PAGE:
At 7:59 tonight, with the sun starting to set on the still-packed center court, Bjorn Borg completed an enthralling 6-4, 3-6, 6-3, 3-6, 8-6 victory over Vitas Gerulaitis to move within one opponent - Jimmy Connors - of successfully defending his Wimbledon tennis crown.
Connors, the 1974 champion and No. 1 seed, looked less than a world-beater in ending the unlikely saga of 18-year-old John McEnroe, the youngest men's singles semifinalist in Wimbledon's 100-year history, 6-3, 6-3, 4-6, 6-4.
McEnroe, the recent high school grad from Douglaston, N.Y., put up a tougher fight than anyone expected against a lefthander even cockier than he is.
But their match, which never had any sustained rhythm, was all but forgotten by nightfall, as Borg and Gerulaitis lit up the chilly center court with a display of speed and shot-making that will likely be remembered as the finest match of this year's Wimbledon.
For 3 hours and 5 minutes they scampered around the court, stalking each other like swift welterweights, hitting with the hardest and cleverest shots they could muster.
Blazing passing shots, Razor-edged volleys, Touch, Angles, Windblown Iobs that landed on the lines and kicked chalk. Impossible "gets." probing rallies of the type seldom seen on grass courts. This match had a little of everything - a masterpiece of geometry and, ultimately, drama.
Borg, the stolid Swede with a pulse rate of 35, was down a break at 2-3 in the excruciating final set, a point away from a 2-4 deficit. But he broke back with three blistering groundstrokes, two of which forced lunging volley errors, and a clean forehand passing shot down the line.
"I was a little bit scared when he got that break," Borg said. "It was important to break right back the next game because I think if Vitas held for 4-2 he would have won the match.
"You have to be a little bit lucky to win after five sets like this, because the difference is maybe only one point."
Borg, who held serve after four deuces and two break points in the third game of the final set, looked a little discouraged for the only time when his cross-court backhand was called wide at 30-15 in the next game. He argued briefly, the only such incident in a match in which both players were plugged in and concentrating fiercely, and batted a ball toward the linesman at the end of the game, which Gerulaitis held at 15.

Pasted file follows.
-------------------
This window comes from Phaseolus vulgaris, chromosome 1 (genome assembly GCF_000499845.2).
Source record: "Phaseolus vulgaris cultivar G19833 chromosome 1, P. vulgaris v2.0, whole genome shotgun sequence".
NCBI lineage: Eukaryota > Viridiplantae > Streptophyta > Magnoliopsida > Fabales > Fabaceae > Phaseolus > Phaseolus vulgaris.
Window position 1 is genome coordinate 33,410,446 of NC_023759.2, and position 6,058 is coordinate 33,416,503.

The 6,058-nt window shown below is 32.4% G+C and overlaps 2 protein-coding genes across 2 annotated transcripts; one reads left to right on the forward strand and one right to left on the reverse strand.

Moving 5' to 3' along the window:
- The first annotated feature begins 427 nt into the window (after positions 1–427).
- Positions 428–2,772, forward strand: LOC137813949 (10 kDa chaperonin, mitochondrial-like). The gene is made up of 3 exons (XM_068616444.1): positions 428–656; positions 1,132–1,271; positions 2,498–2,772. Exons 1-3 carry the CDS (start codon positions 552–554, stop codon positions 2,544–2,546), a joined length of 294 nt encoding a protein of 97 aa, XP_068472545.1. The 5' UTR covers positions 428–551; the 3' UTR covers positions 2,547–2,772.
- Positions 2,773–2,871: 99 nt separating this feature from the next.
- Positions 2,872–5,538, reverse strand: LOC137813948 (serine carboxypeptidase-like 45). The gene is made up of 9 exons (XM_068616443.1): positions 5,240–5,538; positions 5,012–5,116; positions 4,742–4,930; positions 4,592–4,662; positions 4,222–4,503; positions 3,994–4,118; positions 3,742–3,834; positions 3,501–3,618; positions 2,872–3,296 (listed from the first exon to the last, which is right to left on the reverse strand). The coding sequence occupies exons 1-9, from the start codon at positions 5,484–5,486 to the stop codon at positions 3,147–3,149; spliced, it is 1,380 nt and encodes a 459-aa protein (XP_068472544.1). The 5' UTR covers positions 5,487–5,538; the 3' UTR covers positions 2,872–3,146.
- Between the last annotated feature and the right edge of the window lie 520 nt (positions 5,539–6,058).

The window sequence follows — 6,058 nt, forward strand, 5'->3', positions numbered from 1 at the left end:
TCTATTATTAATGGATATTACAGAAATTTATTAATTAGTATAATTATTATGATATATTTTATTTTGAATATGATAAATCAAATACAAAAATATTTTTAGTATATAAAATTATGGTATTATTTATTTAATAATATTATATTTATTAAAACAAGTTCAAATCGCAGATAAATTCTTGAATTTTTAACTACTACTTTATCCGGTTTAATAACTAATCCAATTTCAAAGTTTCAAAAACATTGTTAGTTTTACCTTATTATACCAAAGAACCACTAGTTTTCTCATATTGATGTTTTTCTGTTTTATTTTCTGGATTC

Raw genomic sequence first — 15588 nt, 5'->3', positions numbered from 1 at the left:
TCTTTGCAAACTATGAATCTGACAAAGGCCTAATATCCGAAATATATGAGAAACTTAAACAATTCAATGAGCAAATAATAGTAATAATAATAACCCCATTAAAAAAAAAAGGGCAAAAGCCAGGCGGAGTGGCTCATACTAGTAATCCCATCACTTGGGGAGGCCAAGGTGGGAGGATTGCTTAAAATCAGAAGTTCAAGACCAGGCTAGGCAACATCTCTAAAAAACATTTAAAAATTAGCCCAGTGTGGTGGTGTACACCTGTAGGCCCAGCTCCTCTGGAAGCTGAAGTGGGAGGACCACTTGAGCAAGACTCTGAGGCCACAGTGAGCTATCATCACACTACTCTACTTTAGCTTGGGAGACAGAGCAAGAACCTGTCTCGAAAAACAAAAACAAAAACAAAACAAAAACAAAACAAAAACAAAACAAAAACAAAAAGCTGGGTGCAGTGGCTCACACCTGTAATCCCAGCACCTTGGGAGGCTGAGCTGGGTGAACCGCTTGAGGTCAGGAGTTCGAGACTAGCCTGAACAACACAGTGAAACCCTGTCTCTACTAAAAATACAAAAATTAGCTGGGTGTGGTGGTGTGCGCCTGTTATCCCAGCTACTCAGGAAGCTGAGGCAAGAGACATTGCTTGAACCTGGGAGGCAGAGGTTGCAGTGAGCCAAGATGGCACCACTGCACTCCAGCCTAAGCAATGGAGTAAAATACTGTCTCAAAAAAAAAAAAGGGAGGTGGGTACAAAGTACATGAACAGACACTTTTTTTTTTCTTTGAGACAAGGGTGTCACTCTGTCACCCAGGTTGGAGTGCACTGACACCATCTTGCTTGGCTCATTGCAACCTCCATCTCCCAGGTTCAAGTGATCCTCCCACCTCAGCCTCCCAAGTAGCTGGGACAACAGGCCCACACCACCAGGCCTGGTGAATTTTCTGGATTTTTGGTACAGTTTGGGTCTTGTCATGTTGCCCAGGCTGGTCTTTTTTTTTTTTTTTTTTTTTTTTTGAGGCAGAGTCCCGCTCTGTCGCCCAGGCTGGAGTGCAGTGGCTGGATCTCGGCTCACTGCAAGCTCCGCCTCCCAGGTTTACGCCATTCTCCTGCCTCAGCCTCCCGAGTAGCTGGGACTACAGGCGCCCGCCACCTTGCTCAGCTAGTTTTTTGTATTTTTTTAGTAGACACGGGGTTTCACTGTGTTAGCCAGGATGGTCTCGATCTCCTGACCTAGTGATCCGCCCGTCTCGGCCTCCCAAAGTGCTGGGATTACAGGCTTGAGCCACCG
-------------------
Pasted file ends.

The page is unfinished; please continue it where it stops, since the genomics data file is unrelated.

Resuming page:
Gerulaitis broke at love in the next game with four great shots: a forehand winner, a lunging backhand down-the-line pass as he darted far out of the court, a dipping return that forced an awkward half-volley error, and a clean backhand cross-court return winner on the sideline.
"I thought I was starting to get to him," Gerulaitis said. "He showed a little emotion on that call. At the change-over he swallowed some dextrose, I thought the guy might even be getting tired."
But in the next game, Borg stuck with Gerulaitis like a bad debt. He smacked a running backhand down-the-line pass for 15-15, a forehand for 30-30, an error-forcing backhand for deuce after Gerulaitis had his game point.
It was this 40-30 point that later haunted Gerulaitis. He stayed back on his second serve, instead of following it to the net as he had done throughout, and though he eventually got in but couldn't handle Borg's passing shot, he felt he should have pressed more initially.